The Secrets of Search and Rescue
You’re out in the backcountry, and something goes wrong. Maybe you break a leg. You’re hit by a rock. Now what? If you’re lucky, search and rescue will find you. Whether volunteers, rangers, or helicopter pilots, these are men and women who brave dicey and dangerous conditions to help stranded climbers, hikers, and hunters. We’ve collected their stories about what they know, what you can learn from them—and the burdens they carry long after you are home safe.
Who We Are
What happens when you find yourself on El Cap with a badly injured partner? Former Yosemite Search and Rescue (YOSAR) worker Josie McKee and climber Quinn Brett found out.
In the off chance that you are caught up in an avalanche, a beacon, bright gear, and a rescue dog are your best chances for survival
How We Work
When a person goes missing outdoors, there’s a specific protocol for finding them within the first 24 hours. After that first day, it becomes much tougher.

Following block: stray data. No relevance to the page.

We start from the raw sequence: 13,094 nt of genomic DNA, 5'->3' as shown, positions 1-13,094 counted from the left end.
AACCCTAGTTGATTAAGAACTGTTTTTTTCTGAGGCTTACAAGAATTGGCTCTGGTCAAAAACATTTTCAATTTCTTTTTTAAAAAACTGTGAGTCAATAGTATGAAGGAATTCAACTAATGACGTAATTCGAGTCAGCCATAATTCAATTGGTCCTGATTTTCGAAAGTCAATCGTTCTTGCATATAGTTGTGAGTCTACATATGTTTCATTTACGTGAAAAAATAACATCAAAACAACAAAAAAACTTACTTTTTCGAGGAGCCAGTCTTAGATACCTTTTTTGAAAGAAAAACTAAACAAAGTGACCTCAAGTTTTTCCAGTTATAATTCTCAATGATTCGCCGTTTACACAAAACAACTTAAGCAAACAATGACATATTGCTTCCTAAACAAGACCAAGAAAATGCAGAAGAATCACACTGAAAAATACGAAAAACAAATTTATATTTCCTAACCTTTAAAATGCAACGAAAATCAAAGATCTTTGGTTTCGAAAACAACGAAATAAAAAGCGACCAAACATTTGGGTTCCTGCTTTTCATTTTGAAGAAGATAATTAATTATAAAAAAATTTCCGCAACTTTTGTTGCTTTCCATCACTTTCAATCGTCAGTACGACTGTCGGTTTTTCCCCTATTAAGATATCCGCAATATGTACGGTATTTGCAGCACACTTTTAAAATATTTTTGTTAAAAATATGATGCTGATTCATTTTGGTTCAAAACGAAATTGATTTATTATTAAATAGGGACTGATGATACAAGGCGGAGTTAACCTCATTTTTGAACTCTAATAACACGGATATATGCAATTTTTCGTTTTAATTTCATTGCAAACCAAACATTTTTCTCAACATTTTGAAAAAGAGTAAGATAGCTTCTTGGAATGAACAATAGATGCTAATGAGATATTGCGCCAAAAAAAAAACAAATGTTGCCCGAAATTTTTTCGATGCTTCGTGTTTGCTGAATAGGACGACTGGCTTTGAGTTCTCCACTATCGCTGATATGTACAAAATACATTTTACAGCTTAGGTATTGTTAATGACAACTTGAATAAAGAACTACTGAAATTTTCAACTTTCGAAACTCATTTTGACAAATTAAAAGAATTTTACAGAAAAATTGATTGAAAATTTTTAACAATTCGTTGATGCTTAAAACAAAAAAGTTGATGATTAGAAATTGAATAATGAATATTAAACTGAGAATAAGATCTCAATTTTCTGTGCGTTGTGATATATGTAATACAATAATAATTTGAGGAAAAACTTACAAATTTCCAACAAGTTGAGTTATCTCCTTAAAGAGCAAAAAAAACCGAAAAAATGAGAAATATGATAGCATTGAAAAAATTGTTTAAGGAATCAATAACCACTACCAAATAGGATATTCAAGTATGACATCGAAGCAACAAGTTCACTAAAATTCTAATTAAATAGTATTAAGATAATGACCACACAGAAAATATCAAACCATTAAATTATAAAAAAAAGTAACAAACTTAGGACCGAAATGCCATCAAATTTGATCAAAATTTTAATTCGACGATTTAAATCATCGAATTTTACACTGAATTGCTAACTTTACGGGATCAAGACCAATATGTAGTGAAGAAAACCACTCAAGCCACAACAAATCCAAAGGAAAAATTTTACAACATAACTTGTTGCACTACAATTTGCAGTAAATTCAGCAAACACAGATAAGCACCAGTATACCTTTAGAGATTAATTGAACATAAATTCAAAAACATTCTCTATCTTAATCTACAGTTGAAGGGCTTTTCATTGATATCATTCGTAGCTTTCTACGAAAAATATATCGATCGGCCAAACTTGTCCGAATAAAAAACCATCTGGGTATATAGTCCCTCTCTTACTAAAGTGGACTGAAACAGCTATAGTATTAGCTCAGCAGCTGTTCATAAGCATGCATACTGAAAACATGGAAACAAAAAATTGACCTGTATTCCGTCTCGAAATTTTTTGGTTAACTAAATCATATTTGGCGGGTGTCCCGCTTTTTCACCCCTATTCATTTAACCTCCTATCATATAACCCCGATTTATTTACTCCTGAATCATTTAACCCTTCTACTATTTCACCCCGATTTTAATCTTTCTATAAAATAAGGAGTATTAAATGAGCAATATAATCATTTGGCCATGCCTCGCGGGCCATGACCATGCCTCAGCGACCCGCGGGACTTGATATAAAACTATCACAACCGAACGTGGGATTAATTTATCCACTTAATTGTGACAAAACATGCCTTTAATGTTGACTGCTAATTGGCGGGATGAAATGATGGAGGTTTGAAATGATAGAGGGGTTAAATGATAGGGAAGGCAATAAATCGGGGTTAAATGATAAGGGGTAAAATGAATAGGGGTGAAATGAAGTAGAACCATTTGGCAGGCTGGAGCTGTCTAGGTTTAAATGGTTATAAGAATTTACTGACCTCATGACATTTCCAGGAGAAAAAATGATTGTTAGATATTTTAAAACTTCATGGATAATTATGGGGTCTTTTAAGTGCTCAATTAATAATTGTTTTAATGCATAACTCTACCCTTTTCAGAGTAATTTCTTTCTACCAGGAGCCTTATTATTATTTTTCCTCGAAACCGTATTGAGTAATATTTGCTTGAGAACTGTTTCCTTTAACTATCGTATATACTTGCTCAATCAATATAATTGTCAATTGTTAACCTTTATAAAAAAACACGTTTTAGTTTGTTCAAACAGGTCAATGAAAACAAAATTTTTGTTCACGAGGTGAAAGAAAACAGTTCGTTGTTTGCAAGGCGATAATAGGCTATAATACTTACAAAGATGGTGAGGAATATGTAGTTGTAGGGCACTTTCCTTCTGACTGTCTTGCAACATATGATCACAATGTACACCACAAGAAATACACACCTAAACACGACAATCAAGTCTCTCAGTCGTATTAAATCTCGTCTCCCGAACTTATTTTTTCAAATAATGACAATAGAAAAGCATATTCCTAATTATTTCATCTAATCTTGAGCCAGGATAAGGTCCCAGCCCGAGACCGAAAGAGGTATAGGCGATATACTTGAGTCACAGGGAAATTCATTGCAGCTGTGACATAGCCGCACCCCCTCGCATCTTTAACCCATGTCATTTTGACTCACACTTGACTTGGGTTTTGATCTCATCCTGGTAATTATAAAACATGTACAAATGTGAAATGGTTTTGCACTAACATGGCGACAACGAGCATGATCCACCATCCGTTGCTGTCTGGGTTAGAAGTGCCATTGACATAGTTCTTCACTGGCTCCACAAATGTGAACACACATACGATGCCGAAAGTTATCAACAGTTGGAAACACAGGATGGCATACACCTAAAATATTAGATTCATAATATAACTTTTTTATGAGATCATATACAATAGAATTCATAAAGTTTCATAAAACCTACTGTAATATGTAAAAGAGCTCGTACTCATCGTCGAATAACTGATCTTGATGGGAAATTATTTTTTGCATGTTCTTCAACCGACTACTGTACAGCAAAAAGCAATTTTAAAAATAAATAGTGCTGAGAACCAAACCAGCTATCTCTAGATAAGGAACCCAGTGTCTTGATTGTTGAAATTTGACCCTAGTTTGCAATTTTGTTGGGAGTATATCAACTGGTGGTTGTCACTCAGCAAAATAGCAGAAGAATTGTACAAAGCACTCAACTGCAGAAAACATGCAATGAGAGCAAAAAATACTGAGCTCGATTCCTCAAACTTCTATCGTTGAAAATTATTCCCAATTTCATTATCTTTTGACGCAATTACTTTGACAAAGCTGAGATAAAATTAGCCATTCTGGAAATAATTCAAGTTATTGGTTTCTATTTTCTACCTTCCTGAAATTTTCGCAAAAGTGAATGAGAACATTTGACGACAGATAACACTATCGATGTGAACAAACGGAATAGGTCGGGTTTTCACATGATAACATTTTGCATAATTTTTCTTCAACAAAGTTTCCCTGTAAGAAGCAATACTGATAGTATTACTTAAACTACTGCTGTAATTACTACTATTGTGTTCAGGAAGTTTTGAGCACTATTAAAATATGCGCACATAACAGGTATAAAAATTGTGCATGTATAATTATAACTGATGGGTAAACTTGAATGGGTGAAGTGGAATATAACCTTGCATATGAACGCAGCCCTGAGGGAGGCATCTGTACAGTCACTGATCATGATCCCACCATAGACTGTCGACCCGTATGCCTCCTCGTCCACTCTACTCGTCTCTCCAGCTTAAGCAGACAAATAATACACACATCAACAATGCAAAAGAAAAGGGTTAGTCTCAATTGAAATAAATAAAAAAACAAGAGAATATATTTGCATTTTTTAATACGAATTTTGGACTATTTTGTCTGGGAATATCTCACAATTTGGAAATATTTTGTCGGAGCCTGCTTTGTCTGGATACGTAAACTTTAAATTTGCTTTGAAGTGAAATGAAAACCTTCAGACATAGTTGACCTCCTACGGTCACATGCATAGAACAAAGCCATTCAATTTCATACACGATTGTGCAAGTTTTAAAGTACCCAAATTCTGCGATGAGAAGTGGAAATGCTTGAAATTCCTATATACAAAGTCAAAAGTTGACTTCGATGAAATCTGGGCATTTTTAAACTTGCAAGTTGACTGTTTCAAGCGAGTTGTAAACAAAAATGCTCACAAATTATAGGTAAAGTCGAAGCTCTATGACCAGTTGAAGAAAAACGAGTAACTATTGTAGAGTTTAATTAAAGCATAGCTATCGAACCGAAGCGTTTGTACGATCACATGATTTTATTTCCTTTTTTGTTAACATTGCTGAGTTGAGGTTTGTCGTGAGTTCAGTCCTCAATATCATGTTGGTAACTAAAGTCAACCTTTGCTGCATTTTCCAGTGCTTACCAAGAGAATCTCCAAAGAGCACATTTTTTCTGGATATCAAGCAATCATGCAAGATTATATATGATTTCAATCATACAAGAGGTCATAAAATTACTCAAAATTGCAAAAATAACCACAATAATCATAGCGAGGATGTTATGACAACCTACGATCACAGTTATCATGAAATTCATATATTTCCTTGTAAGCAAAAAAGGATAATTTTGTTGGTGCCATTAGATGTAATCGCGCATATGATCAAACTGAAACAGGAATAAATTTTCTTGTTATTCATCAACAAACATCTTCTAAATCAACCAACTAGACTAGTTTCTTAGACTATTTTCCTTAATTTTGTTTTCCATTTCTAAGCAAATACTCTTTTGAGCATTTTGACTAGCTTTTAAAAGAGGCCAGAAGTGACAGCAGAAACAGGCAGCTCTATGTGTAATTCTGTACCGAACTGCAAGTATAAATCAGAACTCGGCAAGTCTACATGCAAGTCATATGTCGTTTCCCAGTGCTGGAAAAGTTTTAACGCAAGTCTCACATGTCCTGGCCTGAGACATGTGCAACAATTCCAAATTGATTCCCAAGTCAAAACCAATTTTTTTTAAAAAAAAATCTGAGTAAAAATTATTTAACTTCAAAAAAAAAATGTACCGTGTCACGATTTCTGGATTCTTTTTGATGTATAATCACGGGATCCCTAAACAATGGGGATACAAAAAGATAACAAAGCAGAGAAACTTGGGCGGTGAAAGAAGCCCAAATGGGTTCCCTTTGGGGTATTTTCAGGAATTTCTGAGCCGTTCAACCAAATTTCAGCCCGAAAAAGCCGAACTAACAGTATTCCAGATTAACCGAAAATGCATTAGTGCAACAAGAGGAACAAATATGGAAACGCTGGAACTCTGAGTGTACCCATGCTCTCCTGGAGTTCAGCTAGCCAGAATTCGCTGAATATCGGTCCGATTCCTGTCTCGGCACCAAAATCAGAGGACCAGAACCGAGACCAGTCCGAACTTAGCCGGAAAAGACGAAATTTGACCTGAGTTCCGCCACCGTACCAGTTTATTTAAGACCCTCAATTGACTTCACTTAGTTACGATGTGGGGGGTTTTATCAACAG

Five days after an ad hoc army of volunteer searchers rescued hiker Amanda Eller, the yoga teacher missing for 17 days on Maui, the same crew located missing person Noah "Kekai" Mina just 20 miles away. This time, the ending was not so happy.
Aaron Smith has been a member of the storied Yosemite Search and Rescue team for over 15 years. He’s also on the park’s elite helicopter rescue squad. Here’s a list of the gear he relies on most during his missions.
How to Come Home Alive
When you’re stuck in the backcountry and need help, several states could bill you for the trouble of saving your life. It’s worth knowing where you might be held liable.
Being able to call for help from his watch helped saved John Zilles, but will wearable tech be a help or burden to search and rescue?
Stories We Tell
A search and rescue veteran recounts some of the most nail-biting missions on land and water
When you spend months each year in the backcountry, things are bound to go wrong eventually
Aspen’s Michael Ferrara is bringing attention to a little-known problem: post-traumatic stress disorder among the people who save our lives
When 18-year-old Joe Keller vanished from a dude ranch in Colorado's Rio Grande National Forest, he joined the ranks of those missing on public land. No official tally exists, but their numbers are growing. And when an initial search turns up nothing, who'll keep looking?